• Regulated – I’ve owned airguns both with and without regulators. If you want accuracy and consistency, then you really need a regulator that keeps the pressure relatively constant until the pressure in the onboard tank dips below the relator’s set limit.
  • Semi-Auto – I wanted a fast follow up shot but didn’t want to worry about batteries. I just didn’t see the point of full-auto unless playing around and this was for work.
  • Magazine Fed – I wanted an airgun where the magazines could be replaced when empty. Not all airgun designs support this.
  • Reliable – I needed an airgun I could count on that wouldn’t be jamming constantly.
  • Air Capacity – I am busy so filling up an onboard tank or reservoir isn’t in the top 500 task list of things I need to do so I wanted it to go at least 30-40 rounds before I needed to refill it.
  • Stopping Power – the targeted pests were mainly tree squirrels and ground squirrels. Anything bigger and I will get out my .25 FX Impact. This was a big deal for me. I didn’t want the constant over penetration I encountered with my .25 but I was also fearful that .177 might not hit hard enough so I went back to .22 caliber for this one.

For me the first three are critical and I call them my QCA criteria – Quiet, Compact and Accurate. Unless I have have a use case that requires a 100 yard airgun, I will view QCA as mandatory table stakes. If an airgun doesn’t have those three then they are not in the running.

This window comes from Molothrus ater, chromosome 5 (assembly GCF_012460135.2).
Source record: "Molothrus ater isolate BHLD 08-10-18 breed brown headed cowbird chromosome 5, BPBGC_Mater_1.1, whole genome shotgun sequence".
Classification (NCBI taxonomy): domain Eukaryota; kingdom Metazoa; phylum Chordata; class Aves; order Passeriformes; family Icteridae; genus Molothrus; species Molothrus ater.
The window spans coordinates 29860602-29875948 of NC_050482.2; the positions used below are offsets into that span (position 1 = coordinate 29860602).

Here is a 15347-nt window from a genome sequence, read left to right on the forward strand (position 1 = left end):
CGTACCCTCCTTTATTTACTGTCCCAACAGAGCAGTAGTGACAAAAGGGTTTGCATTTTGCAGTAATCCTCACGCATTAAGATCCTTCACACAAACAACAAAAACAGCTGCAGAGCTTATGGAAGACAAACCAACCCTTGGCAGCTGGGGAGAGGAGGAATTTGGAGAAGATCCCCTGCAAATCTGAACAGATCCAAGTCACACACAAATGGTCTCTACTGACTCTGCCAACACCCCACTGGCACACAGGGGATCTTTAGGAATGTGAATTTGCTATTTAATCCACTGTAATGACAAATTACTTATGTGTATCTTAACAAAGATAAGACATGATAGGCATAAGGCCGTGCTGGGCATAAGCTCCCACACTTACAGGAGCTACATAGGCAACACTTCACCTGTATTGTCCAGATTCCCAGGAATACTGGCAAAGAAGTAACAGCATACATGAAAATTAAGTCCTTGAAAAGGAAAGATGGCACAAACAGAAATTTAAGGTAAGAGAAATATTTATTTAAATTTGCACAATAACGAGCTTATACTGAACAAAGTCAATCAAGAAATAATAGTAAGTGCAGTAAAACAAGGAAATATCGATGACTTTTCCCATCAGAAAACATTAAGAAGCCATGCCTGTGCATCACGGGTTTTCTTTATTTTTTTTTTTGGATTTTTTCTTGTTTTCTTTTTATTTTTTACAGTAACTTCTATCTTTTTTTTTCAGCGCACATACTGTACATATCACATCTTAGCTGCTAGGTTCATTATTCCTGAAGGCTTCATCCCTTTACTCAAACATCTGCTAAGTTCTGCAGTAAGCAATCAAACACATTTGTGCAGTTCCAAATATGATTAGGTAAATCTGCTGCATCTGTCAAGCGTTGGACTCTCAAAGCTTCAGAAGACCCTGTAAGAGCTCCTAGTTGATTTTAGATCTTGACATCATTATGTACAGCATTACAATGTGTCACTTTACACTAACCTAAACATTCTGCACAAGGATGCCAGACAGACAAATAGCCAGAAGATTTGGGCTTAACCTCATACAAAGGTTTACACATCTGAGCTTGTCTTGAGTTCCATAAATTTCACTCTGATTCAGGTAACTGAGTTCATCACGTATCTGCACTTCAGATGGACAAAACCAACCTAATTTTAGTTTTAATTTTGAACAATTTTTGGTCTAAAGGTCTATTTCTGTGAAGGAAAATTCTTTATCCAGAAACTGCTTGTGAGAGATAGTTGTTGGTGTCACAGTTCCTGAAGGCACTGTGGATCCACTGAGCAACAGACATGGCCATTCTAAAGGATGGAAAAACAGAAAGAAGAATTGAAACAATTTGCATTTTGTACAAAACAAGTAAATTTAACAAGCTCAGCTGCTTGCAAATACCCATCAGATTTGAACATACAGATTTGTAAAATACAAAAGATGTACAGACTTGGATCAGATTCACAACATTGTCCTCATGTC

In reading and watching reviews, it appeared that the Leshiy 2 more than met my needs. Given the Leshiy 2’s modularity, I could change it as my needs change. If I decided I wanted a different length of barrel or caliber, I could change the set up.

I Decided To Buy One

At the time, there weren’t many vendors carrying the Leshiy 2 and I had a bunch of questions so I talked to Brian Meckler at Edgun West. He talked me through the options.

One thing though – I already had one of the Behemoth moderators so they had basically assembled one of their Leshiy 2 Short Wolverine models with the REPR valve but without the Behemoth. I made it almost 9 whole days until I decided I needed the larger carbon fiber air cylinder and a spare parts kit called “The Drivetrain”.

It comes in a surprising small compact box.

I’d also ordered in an American Defense AD-Recon-30-STD scope mount. Folks, I pretty much swear by American Defense now. Their mounts are solid as a rock, repeatable zero and the quick release levers are superb. Take an AD mount and put it side by side with a cheap one – you’ll see what I mean real quick.

As time has past, the best way I can describe it is that airgun scopes are kind of odd ducks. Guys using them are way, way closer to their targets than a firearm shooter, need an adjustable objective that goes down to 10 yard/10 meters, and has quite a bit of elevation adjustment. I also like having an illuminated reticle for shooting pests in low light. Lastly, we want a lot of magnification with clear glass to shoot at relatively small targets.

For an optic, I went out on a limb and tried a new brand – Athlon. I spent some time reading on the airgun forums and their Midas Tac HD 6-24×50 scope seemed to have the features that I wanted at a price I could afford – I bought it for $650 off Amazon.